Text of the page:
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The Rock Pit - Hard rock, Metal and Blues Interviews, news & reviews from Australia and around the world
The-Dead-Daisies-Revolucion-Review-2015

THE DEAD DAISIES 'REVOLUCION' REVIEW

SPITFIRE MUSIC | Release Date: September 2015

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Track List: Mexico | Evil | Looking for the One | Empty Heart | Make the Best of It | Something I Said | Get Up, Get Ready | With You and I | Sleep | My Time | Midnight Moses | Devil out of Time | Critical

 

"If you ever thought that you would never hear a truly great rock album again here it is, open your ears and just let it sweep over you..."


A lot has changed in The Dead Daisies camp since their formation, but it’s undoubtedly the change of vocalists, with Jon Stevens being replaced by John Corabi, has the biggest bearing on ‘Revolucion’: the stunning new album from the Australian/US combo.
The album contains a number of songs penned by the band with former singer Jon Stevens  but most notable is the succulent  first single ‘Mexico’ whose hard groove and abandon is exactly what The Dead Daisies can be: a glorious outpouring of all the best Rock music has to offer through the decades. It’s a serious song, and as an introduction to the vocals of John Corabi, couldn’t be better.


On that ‘difficult second album’ the second song selection is always critical and the fact that it’s a cover of ‘Evil’ the Willie Dixon standard made famous by Howlin’ Wolf, and tellingly covered by The Faces, is just perfect. Always a great song, The Dead Daisies gives it all they have and end up recapturing the real fire in the belly of the original. It’s flawless classic Rock that can’t fail to move you.


After a multiple plays of ‘Revolucion’ you realise that this is not just a great album, it’s the kindling of a rock revival that never lets up. I mean after a start as good as the pairing of ‘Mexico’ and ‘Evil’ any band could be forgiven for taking the foot off the pedal and going through the motions just a little, but it never happens here, and despite the highs of the debut album, ‘Revolucion’ goes one better.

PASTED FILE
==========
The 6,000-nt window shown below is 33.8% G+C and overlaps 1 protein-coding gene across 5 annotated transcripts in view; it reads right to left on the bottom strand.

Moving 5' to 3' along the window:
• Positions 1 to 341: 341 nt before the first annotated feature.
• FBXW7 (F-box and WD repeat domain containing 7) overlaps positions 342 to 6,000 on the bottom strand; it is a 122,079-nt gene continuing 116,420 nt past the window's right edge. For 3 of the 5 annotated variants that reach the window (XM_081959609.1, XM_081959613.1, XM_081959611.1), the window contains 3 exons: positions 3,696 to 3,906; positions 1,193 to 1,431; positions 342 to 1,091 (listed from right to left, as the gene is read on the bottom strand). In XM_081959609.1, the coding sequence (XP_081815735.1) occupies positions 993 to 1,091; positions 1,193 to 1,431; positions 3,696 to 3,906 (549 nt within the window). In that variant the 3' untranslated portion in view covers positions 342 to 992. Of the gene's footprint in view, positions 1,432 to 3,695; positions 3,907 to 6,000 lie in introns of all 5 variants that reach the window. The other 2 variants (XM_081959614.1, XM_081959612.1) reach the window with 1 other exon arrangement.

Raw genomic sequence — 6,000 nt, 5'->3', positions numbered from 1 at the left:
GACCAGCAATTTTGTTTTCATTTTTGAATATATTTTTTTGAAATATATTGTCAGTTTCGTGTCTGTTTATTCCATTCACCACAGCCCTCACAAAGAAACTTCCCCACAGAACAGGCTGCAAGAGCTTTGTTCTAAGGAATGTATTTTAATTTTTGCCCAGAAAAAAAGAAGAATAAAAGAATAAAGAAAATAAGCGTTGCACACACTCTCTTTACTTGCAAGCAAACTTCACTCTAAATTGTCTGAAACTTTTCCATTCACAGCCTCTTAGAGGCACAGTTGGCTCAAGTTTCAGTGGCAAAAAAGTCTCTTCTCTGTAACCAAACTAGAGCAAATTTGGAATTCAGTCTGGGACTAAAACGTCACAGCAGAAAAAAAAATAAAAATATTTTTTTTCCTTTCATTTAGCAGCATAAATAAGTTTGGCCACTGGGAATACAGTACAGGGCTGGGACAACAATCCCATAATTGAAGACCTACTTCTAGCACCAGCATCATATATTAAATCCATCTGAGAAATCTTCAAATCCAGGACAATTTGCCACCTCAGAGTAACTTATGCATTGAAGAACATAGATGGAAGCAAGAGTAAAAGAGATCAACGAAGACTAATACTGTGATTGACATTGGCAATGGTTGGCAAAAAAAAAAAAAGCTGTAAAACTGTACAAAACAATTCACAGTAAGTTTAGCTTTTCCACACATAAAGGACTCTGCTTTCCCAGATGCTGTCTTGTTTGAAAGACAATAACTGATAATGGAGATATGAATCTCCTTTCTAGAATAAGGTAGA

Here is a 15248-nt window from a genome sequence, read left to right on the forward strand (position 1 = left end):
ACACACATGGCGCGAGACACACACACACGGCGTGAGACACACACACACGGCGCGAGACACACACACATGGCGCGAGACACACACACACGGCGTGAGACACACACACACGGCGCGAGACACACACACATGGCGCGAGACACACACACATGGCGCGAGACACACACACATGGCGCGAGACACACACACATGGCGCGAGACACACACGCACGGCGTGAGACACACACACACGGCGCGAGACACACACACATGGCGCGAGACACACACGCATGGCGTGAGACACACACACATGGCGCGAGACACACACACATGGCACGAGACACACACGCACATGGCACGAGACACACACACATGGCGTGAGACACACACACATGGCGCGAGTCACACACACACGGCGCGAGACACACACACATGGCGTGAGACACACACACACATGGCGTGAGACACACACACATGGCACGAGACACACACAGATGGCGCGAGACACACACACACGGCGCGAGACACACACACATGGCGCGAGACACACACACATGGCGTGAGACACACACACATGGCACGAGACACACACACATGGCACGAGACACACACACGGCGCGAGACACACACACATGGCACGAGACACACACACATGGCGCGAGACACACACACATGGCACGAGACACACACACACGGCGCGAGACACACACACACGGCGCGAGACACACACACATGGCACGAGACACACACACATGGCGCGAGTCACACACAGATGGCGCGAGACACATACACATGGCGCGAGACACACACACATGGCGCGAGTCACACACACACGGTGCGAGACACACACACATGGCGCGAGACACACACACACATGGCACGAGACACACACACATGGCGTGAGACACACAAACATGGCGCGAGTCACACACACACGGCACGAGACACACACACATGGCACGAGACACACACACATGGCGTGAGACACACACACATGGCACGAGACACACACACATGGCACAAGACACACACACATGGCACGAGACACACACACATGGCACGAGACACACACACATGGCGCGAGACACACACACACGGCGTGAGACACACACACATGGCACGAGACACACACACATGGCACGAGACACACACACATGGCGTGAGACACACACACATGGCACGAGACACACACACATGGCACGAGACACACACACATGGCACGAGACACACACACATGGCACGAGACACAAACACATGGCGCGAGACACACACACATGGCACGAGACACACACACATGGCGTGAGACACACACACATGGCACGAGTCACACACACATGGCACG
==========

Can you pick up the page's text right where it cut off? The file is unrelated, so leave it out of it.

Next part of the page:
Next up, ‘Looking For the One’ again rides the blues, with more swagger and refinement than the abandon of ‘Evil’ and a huge hook to ponder, it’s a song that reminds me, as the Daisies do somewhat, of that fine eighties rock band Little Caesar, who were unkindly buried by Geffen in the wake of Guns N Roses.


‘Empty Heart’ though is the song that many Australian fans will be looking forward to, featuring as it does Jimmy Barnes (Solo, Cold Chisel). Now Jimmy may not be as big a global ‘name’ as Slash was on the debut album (featuring on ‘Lock N Load’) but the song itself is a huge soulful mid-paced stadium rock anthem you could imagine lighting up the radio in the eighties.


One thing you have to say about the Dead Daisies is that when these guys do something they do it very well indeed, whether it be the Barnsey-fueled belter, or the piano-led hard rocker ‘Make the Best of It’ which certainly saunters into Deep Purple/Whitesnake territory in a very satisfying way. But best of all are tracks like the stunning ‘Something I Said’ which sees the band start off evoking The Faces (that solo is pure Ronnie Wood and that piano had me instantly picturing the great Ian McLagan)  and ending up channeling some inner Zeppelin, damn I didn’t think they did such sweet rhythm and blues  these days! It’s a song that where the band just mesh perfectly and Corabi’s voice goes from sweet to gravel with the flash of a chord.   


After that epic track ‘Get Up Get Ready’ gets all funky, but the funkiness melts into a sweeping bridge before a harder chorus kick in and seals the deal; and ‘With You And’ reminds me a little of Lenny Kravitz as far as the opening riff goes and offers some killer guitar.


The huge, grand, Beatles-like ballad ‘Sleep’ that follows shows exactly what Corabi can bring to this band – it’s the only song here, with the exception of the song Barnsey brought to the table, not penned along with the rest of the band and you can see why it was invited to the party, it’s the last dance with the lights low and adds yet another facet to the sound.


The album closes strongly too with the sure footed hard rocking ‘My Time’ and the cover of The Sensational Alex Harvey Band’s  ‘Midnight Moses’ taking us into harder territory again, both keep up the quality as does ‘Devil Out of Time’ replete with its smokin’ chorus and frenetic pace.


The three heavier numbers set up the closer perfectly: ‘Critical’ will be the favourite of a lot of people I’m sure, with its sweeping piano, soaring guitars, solid backbone and great vocals. it’s the sort of song that when you hear it first after an album as great as this has been; you not only wonder how far these guys can take this, but you also hear the ghosts of all the great rock bands that have gone before, tapping a foot and nodding in appreciation.    


Surely the album of the year so far…

 

 

 

by Mark Rockpit

 


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